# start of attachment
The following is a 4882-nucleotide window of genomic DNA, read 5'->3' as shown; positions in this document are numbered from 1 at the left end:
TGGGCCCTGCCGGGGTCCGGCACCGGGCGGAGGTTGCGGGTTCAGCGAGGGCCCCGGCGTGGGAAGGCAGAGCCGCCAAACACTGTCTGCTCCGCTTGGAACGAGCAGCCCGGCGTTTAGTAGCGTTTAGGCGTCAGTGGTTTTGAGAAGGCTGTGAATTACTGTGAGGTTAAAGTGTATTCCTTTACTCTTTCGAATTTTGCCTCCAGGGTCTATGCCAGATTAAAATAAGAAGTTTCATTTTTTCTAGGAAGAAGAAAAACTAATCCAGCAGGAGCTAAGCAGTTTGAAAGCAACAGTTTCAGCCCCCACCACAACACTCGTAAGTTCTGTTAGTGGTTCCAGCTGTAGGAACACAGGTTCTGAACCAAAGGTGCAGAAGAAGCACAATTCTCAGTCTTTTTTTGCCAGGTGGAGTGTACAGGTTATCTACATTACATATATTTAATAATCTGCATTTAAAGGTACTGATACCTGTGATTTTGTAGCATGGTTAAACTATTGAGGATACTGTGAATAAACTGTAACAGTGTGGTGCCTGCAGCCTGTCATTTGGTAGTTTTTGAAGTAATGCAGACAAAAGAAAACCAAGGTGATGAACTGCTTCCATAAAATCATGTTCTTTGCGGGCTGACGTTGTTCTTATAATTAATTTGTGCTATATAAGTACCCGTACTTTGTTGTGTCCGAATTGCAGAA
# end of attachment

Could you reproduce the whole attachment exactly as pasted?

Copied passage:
The following is a 4882-nucleotide window of genomic DNA, read 5'->3' as shown; positions in this document are numbered from 1 at the left end:
TGGGCCCTGCCGGGGTCCGGCACCGGGCGGAGGTTGCGGGTTCAGCGAGGGCCCCGGCGTGGGAAGGCAGAGCCGCCAAACACTGTCTGCTCCGCTTGGAACGAGCAGCCCGGCGTTTAGTAGCGTTTAGGCGTCAGTGGTTTTGAGAAGGCTGTGAATTACTGTGAGGTTAAAGTGTATTCCTTTACTCTTTCGAATTTTGCCTCCAGGGTCTATGCCAGATTAAAATAAGAAGTTTCATTTTTTCTAGGAAGAAGAAAAACTAATCCAGCAGGAGCTAAGCAGTTTGAAAGCAACAGTTTCAGCCCCCACCACAACACTCGTAAGTTCTGTTAGTGGTTCCAGCTGTAGGAACACAGGTTCTGAACCAAAGGTGCAGAAGAAGCACAATTCTCAGTCTTTTTTTGCCAGGTGGAGTGTACAGGTTATCTACATTACATATATTTAATAATCTGCATTTAAAGGTACTGATACCTGTGATTTTGTAGCATGGTTAAACTATTGAGGATACTGTGAATAAACTGTAACAGTGTGGTGCCTGCAGCCTGTCATTTGGTAGTTTTTGAAGTAATGCAGACAAAAGAAAACCAAGGTGATGAACTGCTTCCATAAAATCATGTTCTTTGCGGGCTGACGTTGTTCTTATAATTAATTTGTGCTATATAAGTACCCGTACTTTGTTGTGTCCGAATTGCAGAA